Reports / Reports

Reset the Table: Meeting the Moment to Transform the U.S. Food System

America faces a hunger and nutrition crisis unlike any this country has seen in generations. Today 14 million children are missing meals on a regular basis – a statistic that’s five times worse than before the Covid-19 pandemic. It’s even worse for Latino and Black families, which have seen rates of nutrition insecurity spike to 25% and 30%, respectively.

In many ways, Covid-19 has boiled over long-simmering problems plaguing America’s food system. What began as a public health crisis fueled an economic crisis, leaving 33 percent of families unable to afford the amount or quality of food they want. School closures put 30 million students at risk of losing the meals they need to learn and thrive.

What Covid-19 has revealed

The images of the past few months have been both shocking and heartbreaking.

Families out of work and newly struggling with nutrition insecurity waiting in long car lines for a day’s or a week’s worth of food. School nutrition professionals—wearing whatever protective equipment they or their schools could provide—putting their own health at risk to meet the rising demand for food in their communities. Meat and poultry plant workers suffering disproportionate rates of Covid-19 infections while facing mandatory return-to-work orders. And farmers, with none of their usual buyers in a position to purchase, out of economic necessity dumping millions of gallons of milk, onions, beans, eggs, and more.

These images tell a powerful story of the economic and public health consequences of poor nutrition, with 94 percent of deaths from Covid-19 among individuals with an underlying condition, the majority of which are diet-related. They tell an equally powerful story of a food system struggling to respond to the disruptions wrought by Covid-19.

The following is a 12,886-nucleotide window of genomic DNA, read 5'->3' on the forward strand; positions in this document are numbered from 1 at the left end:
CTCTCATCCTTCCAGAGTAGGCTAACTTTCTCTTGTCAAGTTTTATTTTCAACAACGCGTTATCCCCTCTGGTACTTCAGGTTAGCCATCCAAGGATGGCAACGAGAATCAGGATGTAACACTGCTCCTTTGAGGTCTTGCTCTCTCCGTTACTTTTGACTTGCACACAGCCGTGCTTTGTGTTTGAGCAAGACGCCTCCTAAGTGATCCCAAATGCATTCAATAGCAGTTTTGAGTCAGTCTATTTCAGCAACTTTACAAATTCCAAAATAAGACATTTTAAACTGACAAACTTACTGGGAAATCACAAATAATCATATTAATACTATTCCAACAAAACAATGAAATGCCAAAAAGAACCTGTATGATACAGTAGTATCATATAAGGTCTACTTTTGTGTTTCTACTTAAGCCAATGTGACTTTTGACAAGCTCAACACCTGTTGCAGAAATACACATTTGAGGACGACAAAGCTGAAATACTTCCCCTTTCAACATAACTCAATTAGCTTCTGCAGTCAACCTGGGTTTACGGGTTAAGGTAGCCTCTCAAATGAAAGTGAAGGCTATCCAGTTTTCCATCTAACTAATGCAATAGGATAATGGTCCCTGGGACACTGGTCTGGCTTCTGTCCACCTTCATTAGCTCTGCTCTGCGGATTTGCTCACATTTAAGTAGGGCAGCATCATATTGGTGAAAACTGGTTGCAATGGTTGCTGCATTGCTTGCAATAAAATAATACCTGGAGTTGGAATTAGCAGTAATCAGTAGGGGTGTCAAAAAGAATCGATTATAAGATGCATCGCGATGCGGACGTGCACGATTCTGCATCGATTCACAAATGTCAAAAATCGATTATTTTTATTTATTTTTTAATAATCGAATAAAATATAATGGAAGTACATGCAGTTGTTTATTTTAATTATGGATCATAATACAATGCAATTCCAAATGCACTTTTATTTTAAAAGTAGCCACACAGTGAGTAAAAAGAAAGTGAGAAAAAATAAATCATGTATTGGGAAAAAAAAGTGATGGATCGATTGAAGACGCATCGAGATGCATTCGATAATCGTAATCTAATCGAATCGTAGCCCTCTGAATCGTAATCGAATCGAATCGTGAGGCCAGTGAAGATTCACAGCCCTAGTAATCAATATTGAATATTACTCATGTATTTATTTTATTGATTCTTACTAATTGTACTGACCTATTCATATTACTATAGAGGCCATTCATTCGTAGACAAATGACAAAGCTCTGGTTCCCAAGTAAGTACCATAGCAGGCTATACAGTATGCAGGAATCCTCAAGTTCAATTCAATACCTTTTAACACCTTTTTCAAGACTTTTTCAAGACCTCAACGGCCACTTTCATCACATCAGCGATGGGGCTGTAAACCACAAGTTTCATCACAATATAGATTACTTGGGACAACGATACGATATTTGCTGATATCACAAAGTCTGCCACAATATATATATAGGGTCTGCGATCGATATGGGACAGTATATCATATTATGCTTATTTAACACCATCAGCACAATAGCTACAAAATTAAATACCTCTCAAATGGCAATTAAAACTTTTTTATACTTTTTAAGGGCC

• 40%

    of Americans are unable to access $400 even in times of emergency

  • 1/3of households

    with children couldn't afford to buy the amount or quality of food they wanted

  • 63% & 54%

    of Hispanic and Black workers, respectively, reported earning low wages even before Covid-19 struck

An Opportunity

While Covid-19 and the resulting economic downturn made the negative consequences of the food system worse and more obvious, the pandemic did not create them and its end will not solve them.

Fundamental change needed in the U.S. food system

Over the past few months, The Rockefeller Foundation gathered a diverse group of more than 100 experts – from farmers and food industry leaders to social justice, health, environmental, and nutrition security advocates. Together, we explored not just how to meet this moment, but also how to transform the U.S. food system over the long-term to more effectively promote healthy people and a healthy planet.

Working together, we have the opportunity and the obligation to transform the U.S. food system to make it more efficient, equitable, healthy, and resilient, both in good times and bad. Accomplishing this objective will require three significant shifts:


More integrated nutrition security system

Immediate actions we need to take:
1. Strengthen nutrition benefit programs to ensure children and families are fed.
2. Invest public and private funding in school food programs as anchors of community feeding.
3. Expand Food is Medicine.


Reinvigorated regional systems

Immediate actions we need to take:
1. Ensure relief and stimulus policies improve the resilience of supply chains and strengthen local systems.
2. Direct the purchasing power of large institutions along a values-based (equitable, ethical, sustainable) supply chain.


Equitable prosperity throughout the supply chain

Immediate actions we need to take:
1. OSHA must set and enforce mandatory guidelines to keep workers and the food supply safe.
2. Provide credit, loan servicing, and debt relief for farmers and ranchers.
3. Increase prosperity of farmers, ranchers, and fishers by more equitably distributing risk and profit.

Download and read the full paper for more insights on how we can achieve a food system that is more equitable, resilient, sustainable, and nourishing for all.